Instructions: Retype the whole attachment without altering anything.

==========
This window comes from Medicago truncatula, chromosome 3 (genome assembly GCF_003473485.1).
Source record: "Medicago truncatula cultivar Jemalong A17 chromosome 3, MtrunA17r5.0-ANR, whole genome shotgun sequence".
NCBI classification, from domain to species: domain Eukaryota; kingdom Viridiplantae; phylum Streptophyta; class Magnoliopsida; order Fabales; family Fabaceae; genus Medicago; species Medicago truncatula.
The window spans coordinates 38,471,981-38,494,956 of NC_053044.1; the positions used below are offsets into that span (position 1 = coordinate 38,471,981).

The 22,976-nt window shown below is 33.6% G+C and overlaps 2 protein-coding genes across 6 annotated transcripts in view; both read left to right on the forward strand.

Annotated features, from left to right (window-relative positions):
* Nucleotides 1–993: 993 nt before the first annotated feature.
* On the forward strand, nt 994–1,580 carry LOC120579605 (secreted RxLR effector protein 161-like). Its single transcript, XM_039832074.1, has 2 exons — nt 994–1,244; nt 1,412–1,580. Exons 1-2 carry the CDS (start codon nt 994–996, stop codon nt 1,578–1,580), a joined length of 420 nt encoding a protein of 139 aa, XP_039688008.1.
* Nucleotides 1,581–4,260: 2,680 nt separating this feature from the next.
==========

This window comes from Medicago truncatula, chromosome 3 (genome assembly GCF_003473485.1).
Source record: "Medicago truncatula cultivar Jemalong A17 chromosome 3, MtrunA17r5.0-ANR, whole genome shotgun sequence".
NCBI classification, from domain to species: domain Eukaryota; kingdom Viridiplantae; phylum Streptophyta; class Magnoliopsida; order Fabales; family Fabaceae; genus Medicago; species Medicago truncatula.
The window spans coordinates 38,471,981-38,494,956 of NC_053044.1; the positions used below are offsets into that span (position 1 = coordinate 38,471,981).

The 22,976-nt window shown below is 33.6% G+C and overlaps 2 protein-coding genes across 6 annotated transcripts in view; both read left to right on the forward strand.

Annotated features, from left to right (window-relative positions):
* Nucleotides 1–993: 993 nt before the first annotated feature.
* On the forward strand, nt 994–1,580 carry LOC120579605 (secreted RxLR effector protein 161-like). Its single transcript, XM_039832074.1, has 2 exons — nt 994–1,244; nt 1,412–1,580. Exons 1-2 carry the CDS (start codon nt 994–996, stop codon nt 1,578–1,580), a joined length of 420 nt encoding a protein of 139 aa, XP_039688008.1.
* Nucleotides 1,581–4,260: 2,680 nt separating this feature from the next.